LncRNA is not only related to specific types of disease, it also regulates different immune cell types. In natural killer cells (NK cells), the over expression of myeloid zinc finger 1 (MZF-1) could decrease KIR expression, which is closely related to development of NKs. One lncRNA specifically expressed in NK cells, and was antisense to KIR has been found in progenitor cells or pluripotent cells could regulate KIR expression at the molecular level and further affected the development and differentiation of NK cells [20]. This lncRNA related regulation could balance the number of NKs in immune responses. In dendritic cell (DC), the lnc-DC was extensively expressed. The capacity of DC to present antigen to T cells and itself differentiation was reduced when the lncRNA was knockdown; this was because lnc-DC could promote the post-translational modification of STAT3 [21]. In addition to the examples above, intergenic long noncoding RNAs (lincRNAs), showed that during T cell differentiation, the cluster of lincRNA changed dynastically. Specifically, lincR-Ccr2-5'AS played a role for migration of Th2 cells [22]. The expression level of lincR-Ccr2-5'AS was controlled by GATA-3, this was a transcription factor and essentially for the differentiation of Th2 cells. Therefore, without GATA-3, the level of lincR-Ccr2-5'AS would be down regulated and blocked the development of Th2 cells. For macrophages, lncRNAPtprj-as1 was shown highly enriched, and had antisense direction to Ptprj [23]. Using Clustal W alignment, RVista and TRANSFAC, the transcription factor-binding sites were identified [23], which further showed the specificity of this lncRNA.

Not only in animals, in plant, lncRNAs also showed critical functions in plant immunity. One good example is satellite RNAs (satRNAs), which are 300-400bp long and therefore be considered as lncRNA, was shown a role between virus and host plant [24]. Specifically, this satRNA could improve the defense response to viruses by blocking the virus infection from plant's defense system [25,26]. In cucumber mosaic virus induced infection, satRNA- derived siRNA can specifically bind to the 3'UTR of virus RNA and further degrade it, therefore protect the plant from infection [25].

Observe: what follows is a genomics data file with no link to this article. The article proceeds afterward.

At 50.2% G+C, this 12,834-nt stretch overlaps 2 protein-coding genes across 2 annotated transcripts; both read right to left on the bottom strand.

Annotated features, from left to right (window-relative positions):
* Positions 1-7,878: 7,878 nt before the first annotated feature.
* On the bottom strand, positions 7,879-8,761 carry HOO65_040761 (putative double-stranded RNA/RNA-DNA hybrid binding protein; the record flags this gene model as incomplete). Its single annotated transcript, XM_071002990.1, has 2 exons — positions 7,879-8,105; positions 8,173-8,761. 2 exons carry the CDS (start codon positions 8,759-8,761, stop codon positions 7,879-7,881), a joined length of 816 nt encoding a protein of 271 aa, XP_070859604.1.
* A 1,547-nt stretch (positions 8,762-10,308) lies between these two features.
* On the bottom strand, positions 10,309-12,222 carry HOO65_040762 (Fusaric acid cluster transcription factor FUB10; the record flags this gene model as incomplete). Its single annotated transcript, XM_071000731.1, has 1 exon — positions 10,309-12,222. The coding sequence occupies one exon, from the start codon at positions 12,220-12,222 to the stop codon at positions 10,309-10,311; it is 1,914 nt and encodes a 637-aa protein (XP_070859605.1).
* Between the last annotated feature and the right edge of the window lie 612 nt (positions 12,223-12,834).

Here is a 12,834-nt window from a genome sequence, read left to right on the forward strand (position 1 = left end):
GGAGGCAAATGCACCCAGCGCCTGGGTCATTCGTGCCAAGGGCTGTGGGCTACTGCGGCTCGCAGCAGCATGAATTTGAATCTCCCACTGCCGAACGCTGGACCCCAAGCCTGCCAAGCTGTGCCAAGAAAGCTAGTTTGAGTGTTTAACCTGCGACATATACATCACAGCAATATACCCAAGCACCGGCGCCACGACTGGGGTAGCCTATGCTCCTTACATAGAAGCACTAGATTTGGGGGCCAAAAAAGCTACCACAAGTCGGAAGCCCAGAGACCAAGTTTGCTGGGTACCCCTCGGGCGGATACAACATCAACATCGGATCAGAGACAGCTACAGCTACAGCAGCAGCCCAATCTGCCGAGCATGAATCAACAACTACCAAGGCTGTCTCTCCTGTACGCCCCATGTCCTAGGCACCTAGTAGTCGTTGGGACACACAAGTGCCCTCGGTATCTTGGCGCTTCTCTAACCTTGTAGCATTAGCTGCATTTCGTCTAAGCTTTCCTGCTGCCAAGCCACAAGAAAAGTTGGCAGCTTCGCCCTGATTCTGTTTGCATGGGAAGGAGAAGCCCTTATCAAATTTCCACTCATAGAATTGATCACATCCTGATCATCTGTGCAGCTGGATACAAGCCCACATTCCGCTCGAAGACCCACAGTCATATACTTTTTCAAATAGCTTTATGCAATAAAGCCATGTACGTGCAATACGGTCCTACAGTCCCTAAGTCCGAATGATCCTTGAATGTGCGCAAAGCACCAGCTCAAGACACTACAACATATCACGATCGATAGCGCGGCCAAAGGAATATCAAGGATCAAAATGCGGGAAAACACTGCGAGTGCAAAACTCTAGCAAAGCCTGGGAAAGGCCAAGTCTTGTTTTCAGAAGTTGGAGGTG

As we indicated above, lncRNAs have various locations and directions; therefore, it is reasonable that lncRNA could regulate the target gene by different mechanisms. Here, we summary the different mechanisms of how lncRNAs regulate their target genes (Table 1). Most of samples are listed using cases related to immune response.

*The majority of sample is selected from immune-response cases. The types of lncRNA functional mechanisms are modified from Exiqon websites (http://www.exiqon.com/ls).
Table 1: Function Summary of LncRNAs.

Conclusion

As a regulator of gene expression, lncRNAs have started to show their important functions recently. Considering non-coding RNAs are accounts for the majority (above 95%) of genome, the function and mechanism of lncRNAs we know at the moment still very few. Both animals and plants require very precise control for their life; therefore, the response to the environment such as our immune response needs to be tightly controlled. As there are extensively genome information be stored in the cell, the regulation and functions of non-coding RNAs, such as lncRNA should be paid more attentions.